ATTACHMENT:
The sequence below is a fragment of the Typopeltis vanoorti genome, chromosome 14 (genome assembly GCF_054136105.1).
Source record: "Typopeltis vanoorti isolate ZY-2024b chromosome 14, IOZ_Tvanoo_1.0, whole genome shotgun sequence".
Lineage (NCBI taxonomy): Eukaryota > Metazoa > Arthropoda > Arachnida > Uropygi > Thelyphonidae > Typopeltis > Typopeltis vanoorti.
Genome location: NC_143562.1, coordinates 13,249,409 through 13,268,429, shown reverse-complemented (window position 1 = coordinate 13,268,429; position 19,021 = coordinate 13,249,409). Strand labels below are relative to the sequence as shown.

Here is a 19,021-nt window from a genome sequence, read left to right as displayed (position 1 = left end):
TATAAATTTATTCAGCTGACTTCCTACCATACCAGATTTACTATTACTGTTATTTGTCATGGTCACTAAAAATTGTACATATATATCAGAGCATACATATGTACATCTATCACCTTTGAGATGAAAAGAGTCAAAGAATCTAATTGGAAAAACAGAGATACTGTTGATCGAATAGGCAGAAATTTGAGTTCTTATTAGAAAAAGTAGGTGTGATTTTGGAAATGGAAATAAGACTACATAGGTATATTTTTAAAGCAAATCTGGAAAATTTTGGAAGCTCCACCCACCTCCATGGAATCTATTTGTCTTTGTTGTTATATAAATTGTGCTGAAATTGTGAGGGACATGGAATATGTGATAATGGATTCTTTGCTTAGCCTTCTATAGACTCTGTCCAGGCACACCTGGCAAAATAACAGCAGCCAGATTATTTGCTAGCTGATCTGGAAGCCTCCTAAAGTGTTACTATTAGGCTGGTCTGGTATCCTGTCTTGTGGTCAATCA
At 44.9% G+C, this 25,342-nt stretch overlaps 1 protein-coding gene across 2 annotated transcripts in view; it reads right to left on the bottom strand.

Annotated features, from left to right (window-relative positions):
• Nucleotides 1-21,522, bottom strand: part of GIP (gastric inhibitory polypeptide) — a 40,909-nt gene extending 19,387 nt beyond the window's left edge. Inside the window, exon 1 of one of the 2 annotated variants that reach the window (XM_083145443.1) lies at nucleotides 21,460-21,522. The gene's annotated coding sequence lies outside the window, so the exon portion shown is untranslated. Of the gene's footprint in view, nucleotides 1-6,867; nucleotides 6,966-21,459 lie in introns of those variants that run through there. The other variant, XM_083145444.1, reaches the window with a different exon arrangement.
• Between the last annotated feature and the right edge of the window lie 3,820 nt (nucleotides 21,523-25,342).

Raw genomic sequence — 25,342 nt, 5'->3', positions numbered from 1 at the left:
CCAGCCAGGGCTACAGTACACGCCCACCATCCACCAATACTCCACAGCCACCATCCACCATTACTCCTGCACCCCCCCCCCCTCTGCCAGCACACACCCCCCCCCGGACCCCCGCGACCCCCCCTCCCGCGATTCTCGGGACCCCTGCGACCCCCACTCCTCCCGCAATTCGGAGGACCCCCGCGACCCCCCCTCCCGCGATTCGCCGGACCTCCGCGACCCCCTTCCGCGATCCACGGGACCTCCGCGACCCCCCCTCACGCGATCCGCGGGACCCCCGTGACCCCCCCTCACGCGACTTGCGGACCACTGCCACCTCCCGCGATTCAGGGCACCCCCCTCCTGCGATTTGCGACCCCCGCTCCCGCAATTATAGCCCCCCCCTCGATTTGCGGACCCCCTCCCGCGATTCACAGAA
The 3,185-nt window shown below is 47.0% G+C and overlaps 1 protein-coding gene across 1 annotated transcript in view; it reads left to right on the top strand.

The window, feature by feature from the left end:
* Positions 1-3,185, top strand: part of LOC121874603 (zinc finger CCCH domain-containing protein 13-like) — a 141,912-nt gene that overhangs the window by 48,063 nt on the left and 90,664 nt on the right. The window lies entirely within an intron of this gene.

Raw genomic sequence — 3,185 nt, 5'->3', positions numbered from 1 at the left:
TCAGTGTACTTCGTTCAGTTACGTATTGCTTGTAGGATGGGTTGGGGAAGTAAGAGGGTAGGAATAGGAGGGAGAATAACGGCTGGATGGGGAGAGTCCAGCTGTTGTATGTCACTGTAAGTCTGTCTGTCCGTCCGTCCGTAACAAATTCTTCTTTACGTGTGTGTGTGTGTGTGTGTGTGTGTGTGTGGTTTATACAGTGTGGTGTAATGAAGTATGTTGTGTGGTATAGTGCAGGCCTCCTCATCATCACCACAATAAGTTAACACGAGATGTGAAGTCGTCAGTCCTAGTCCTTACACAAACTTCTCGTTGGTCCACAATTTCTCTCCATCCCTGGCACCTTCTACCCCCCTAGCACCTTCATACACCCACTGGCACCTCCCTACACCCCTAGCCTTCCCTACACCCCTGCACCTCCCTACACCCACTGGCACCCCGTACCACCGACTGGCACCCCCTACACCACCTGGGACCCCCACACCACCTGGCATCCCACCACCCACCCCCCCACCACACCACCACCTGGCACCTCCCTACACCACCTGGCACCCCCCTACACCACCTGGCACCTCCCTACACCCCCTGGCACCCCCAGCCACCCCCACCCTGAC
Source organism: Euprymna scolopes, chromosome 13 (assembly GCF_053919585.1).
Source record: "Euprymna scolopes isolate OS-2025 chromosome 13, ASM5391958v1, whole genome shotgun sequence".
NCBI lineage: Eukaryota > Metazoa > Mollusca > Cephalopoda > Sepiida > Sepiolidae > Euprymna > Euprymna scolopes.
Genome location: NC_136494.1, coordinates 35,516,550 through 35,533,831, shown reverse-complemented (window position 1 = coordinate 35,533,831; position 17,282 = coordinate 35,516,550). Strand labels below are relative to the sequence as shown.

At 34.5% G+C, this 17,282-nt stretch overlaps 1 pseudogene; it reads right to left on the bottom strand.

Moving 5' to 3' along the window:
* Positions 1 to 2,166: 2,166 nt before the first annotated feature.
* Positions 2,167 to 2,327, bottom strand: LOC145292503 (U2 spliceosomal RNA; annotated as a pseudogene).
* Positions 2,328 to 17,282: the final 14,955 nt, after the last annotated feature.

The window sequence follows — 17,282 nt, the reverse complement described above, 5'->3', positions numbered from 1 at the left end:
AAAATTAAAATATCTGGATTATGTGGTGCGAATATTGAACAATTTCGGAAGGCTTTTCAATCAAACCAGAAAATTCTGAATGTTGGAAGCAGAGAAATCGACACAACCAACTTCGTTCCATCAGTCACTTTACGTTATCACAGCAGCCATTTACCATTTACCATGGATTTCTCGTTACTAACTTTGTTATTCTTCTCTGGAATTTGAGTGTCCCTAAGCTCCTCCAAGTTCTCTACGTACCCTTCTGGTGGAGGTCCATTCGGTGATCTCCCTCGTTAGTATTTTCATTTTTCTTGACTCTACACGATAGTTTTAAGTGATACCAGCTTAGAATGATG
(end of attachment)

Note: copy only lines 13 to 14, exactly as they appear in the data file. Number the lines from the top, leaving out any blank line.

The 3,185-nt window shown below is 47.0% G+C and overlaps 1 protein-coding gene across 1 annotated transcript in view; it reads left to right on the top strand.

The window, feature by feature from the left end: